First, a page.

Photobucket has been around for a long time and I really love how they’ve changed over the years. Not only do they gather some truly captivating photos but they also encourage users to use and share them across their blogs and social networks by providing you with the links.
On photobucket, ALL content is available for you to use, with pretty much no strings attached. Quoted from their terms of service:
By displaying or publishing (“posting”) any Content on or through the Photobucket Services, you hereby grant to Photobucket and other users a non-exclusive, fully paid and royalty-free, worldwide, limited license to use, modify, delete from, add to, publicly perform, publicly display, reproduce and translate such Content, including without limitation distributing part or all of the Site in any media formats through any media channels, except Content marked “private” will not be distributed outside the Photobucket Services.
4. Stock Vault
- In digital format on non-commercial websites, multimedia presentations, broadcast film and video, cell phones.
- In printed non-commercial materials, magazines, newspapers, books, brochures, flyers, CD/DVD covers, etc.
- Along with your non-commercial identity on business cards, letterhead, etc.
- To decorate your home, your office or any public place.
Unprofound is a bit different from other sites. You’re free to use their photos for your projects, and even to edit, as long as you let them know where you use the photos. By their own admition, their search feature isn’t that great unless you use really generic keywords. They make up for it though by allowing you to search by color, in case you really want your pictures to match your blog design.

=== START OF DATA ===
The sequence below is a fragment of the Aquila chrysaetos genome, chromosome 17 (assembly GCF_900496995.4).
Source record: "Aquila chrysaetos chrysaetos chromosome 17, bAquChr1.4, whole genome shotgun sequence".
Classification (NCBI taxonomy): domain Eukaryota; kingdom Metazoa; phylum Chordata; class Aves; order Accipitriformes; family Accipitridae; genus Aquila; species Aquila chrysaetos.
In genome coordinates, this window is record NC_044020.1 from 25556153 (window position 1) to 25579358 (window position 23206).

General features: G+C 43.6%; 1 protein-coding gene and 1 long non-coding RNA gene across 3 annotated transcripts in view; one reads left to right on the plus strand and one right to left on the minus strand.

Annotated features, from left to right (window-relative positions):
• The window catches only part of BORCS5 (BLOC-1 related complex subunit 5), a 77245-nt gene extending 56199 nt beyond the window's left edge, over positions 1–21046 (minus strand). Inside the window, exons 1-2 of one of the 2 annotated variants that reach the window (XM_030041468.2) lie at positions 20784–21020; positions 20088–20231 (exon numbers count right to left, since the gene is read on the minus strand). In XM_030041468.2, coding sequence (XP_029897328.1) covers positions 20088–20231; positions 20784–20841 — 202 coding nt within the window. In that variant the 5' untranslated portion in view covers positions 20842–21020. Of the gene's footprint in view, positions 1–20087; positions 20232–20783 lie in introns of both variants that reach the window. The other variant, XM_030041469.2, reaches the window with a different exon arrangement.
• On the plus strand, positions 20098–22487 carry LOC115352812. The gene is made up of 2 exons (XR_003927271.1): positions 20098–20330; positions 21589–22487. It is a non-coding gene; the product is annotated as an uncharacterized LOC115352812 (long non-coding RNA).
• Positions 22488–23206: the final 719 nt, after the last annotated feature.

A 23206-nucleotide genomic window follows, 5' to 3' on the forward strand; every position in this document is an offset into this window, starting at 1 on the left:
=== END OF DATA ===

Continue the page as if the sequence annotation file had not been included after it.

Sources: Virtual Hosting
Thanks to Charles J. Orlando for sharing this site in the comments. It’s definitely worth checking out. You can search by keyword or browse by a bunch of different categories that they offer.
Right up front they say it, “Free images for your inspiration, reference and use in your creative work, be it commercial or not!”
Definitely worth checking out.
So, go find some amazing pictures and bring some life to your blog. Using these guidelines, and these sources, you’ll be safe from any legal ramifications.
Let us know if this was useful and if you know of any other great sources for legal pictures, share them in the comments!
UPDATE: Props to Danny Brown for sharing the Photodropper Plugin for you wordpress users. Makes finding and attributing Creative Commons licensed photos really easy.
UPDATE: Thanks to Deb Mallett for reminding us in the comments that sometimes the people that upload photos to sites like flickr don’t understand the copyrights themselves. If there are brands or pictures in a photo, they need their permission to submit the photos to the site. Every site that I’ve seen has provided a message that makes sure the user has the rights to upload, but not everyone follows those rules.
Thanks to Calvin Lee for shedding some light on this topic.